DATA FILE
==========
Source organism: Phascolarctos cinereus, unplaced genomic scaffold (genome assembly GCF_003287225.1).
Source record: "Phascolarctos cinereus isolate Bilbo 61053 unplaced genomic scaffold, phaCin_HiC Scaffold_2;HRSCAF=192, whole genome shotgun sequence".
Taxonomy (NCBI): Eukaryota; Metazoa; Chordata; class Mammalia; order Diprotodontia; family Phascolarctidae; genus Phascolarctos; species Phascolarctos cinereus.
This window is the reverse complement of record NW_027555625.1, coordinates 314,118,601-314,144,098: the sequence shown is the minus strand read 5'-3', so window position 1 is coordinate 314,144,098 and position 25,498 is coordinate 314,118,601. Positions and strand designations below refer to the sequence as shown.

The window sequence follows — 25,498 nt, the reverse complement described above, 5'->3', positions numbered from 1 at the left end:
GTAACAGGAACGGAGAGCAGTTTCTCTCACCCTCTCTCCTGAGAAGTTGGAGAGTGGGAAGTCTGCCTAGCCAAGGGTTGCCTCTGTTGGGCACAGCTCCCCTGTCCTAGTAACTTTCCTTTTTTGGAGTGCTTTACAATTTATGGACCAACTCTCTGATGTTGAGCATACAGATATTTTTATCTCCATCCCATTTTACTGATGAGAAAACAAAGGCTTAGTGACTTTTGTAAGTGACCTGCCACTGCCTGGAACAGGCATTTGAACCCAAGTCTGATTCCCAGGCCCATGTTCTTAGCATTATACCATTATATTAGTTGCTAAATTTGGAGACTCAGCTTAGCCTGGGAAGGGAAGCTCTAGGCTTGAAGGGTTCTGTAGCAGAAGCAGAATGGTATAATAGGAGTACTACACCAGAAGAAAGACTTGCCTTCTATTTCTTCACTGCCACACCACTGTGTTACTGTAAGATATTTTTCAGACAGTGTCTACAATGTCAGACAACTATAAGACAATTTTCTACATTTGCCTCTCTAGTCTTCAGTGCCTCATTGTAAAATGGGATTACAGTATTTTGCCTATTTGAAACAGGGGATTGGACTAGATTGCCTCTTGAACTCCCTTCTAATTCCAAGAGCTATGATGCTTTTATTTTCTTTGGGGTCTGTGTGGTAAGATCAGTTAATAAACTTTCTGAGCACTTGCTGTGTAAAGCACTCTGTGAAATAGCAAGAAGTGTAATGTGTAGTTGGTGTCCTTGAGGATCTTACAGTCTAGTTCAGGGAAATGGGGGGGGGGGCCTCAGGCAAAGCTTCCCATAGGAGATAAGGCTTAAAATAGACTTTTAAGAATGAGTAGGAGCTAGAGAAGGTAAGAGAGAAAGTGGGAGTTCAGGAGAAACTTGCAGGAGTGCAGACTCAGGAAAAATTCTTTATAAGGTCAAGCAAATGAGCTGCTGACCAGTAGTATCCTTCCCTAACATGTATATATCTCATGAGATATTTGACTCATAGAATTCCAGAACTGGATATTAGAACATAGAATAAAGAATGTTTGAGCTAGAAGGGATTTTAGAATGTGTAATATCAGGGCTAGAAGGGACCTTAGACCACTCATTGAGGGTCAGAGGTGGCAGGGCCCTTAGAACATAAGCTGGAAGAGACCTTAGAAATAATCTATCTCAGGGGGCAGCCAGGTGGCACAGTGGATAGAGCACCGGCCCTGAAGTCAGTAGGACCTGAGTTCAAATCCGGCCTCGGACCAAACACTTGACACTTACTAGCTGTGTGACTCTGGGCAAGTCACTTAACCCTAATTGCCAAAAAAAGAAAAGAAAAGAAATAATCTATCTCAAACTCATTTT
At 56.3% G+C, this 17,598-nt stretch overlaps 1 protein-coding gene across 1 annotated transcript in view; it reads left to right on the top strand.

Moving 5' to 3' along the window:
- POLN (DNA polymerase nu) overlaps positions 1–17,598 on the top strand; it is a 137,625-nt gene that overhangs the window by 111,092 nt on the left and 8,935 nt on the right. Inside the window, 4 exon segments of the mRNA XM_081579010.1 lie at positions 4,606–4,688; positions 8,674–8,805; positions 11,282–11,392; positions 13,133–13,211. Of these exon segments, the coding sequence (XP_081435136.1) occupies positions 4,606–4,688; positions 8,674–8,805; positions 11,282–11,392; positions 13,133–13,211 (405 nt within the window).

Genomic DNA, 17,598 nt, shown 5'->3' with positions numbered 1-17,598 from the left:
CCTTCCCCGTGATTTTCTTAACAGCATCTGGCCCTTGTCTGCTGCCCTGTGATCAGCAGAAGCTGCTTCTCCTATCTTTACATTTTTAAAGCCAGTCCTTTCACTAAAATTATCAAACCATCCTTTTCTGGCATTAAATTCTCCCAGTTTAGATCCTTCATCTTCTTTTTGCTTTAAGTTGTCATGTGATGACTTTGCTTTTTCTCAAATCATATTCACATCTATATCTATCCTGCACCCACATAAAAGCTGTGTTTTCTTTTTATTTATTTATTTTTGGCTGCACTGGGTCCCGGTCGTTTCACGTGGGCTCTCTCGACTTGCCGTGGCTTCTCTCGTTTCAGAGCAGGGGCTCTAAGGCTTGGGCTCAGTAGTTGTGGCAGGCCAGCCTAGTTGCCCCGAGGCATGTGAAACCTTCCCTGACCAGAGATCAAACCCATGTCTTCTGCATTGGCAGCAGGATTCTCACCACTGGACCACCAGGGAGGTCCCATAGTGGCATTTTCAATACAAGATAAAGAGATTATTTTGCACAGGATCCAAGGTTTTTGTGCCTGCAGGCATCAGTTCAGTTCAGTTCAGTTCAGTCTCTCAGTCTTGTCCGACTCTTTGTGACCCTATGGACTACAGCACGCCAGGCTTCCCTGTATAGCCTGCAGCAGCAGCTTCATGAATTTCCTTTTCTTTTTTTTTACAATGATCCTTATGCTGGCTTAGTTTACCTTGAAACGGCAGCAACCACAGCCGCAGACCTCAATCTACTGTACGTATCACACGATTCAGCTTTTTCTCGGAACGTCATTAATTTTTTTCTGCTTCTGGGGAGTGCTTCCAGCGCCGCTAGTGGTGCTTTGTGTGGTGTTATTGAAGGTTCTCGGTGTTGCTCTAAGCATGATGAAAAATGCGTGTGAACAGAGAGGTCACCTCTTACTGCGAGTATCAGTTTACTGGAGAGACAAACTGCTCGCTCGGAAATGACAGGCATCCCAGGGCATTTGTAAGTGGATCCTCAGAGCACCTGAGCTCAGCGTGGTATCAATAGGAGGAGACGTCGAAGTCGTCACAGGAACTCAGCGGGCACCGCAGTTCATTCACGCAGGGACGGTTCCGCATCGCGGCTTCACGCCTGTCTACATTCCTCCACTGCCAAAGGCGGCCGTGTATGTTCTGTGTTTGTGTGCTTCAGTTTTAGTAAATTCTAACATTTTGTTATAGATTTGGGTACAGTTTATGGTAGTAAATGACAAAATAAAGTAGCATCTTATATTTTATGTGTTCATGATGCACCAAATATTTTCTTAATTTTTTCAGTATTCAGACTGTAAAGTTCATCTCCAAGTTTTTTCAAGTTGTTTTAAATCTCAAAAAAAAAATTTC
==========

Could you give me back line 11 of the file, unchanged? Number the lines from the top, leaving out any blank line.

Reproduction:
CCTTCCCCGTGATTTTCTTAACAGCATCTGGCCCTTGTCTGCTGCCCTGTGATCAGCAGAAGCTGCTTCTCCTATCTTTACATTTTTAAAGCCAGTCCTTTCACTAAAATTATCAAACCATCCTTTTCTGGCATTAAATTCTCCCAGTTTAGATCCTTCATCTTCTTTTTGCTTTAAGTTGTCATGTGATGACTTTGCTTTTTCTCAAATCATATTCACATCTATATCTATCCTGCACCCACATAAAAGCTGTGTTTTCTTTTTATTTATTTATTTTTGGCTGCACTGGGTCCCGGTCGTTTCACGTGGGCTCTCTCGACTTGCCGTGGCTTCTCTCGTTTCAGAGCAGGGGCTCTAAGGCTTGGGCTCAGTAGTTGTGGCAGGCCAGCCTAGTTGCCCCGAGGCATGTGAAACCTTCCCTGACCAGAGATCAAACCCATGTCTTCTGCATTGGCAGCAGGATTCTCACCACTGGACCACCAGGGAGGTCCCATAGTGGCATTTTCAATACAAGATAAAGAGATTATTTTGCACAGGATCCAAGGTTTTTGTGCCTGCAGGCATCAGTTCAGTTCAGTTCAGTTCAGTCTCTCAGTCTTGTCCGACTCTTTGTGACCCTATGGACTACAGCACGCCAGGCTTCCCTGTATAGCCTGCAGCAGCAGCTTCATGAATTTCCTTTTCTTTTTTTTTACAATGATCCTTATGCTGGCTTAGTTTACCTTGAAACGGCAGCAACCACAGCCGCAGACCTCAATCTACTGTACGTATCACACGATTCAGCTTTTTCTCGGAACGTCATTAATTTTTTTCTGCTTCTGGGGAGTGCTTCCAGCGCCGCTAGTGGTGCTTTGTGTGGTGTTATTGAAGGTTCTCGGTGTTGCTCTAAGCATGATGAAAAATGCGTGTGAACAGAGAGGTCACCTCTTACTGCGAGTATCAGTTTACTGGAGAGACAAACTGCTCGCTCGGAAATGACAGGCATCCCAGGGCATTTGTAAGTGGATCCTCAGAGCACCTGAGCTCAGCGTGGTATCAATAGGAGGAGACGTCGAAGTCGTCACAGGAACTCAGCGGGCACCGCAGTTCATTCACGCAGGGACGGTTCCGCATCGCGGCTTCACGCCTGTCTACATTCCTCCACTGCCAAAGGCGGCCGTGTATGTTCTGTGTTTGTGTGCTTCAGTTTTAGTAAATTCTAACATTTTGTTATAGATTTGGGTACAGTTTATGGTAGTAAATGACAAAATAAAGTAGCATCTTATATTTTATGTGTTCATGATGCACCAAATATTTTCTTAATTTTTTCAGTATTCAGACTGTAAAGTTCATCTCCAAGTTTTTTCAAGTTGTTTTAAATCTCAAAAAAAAAATTTC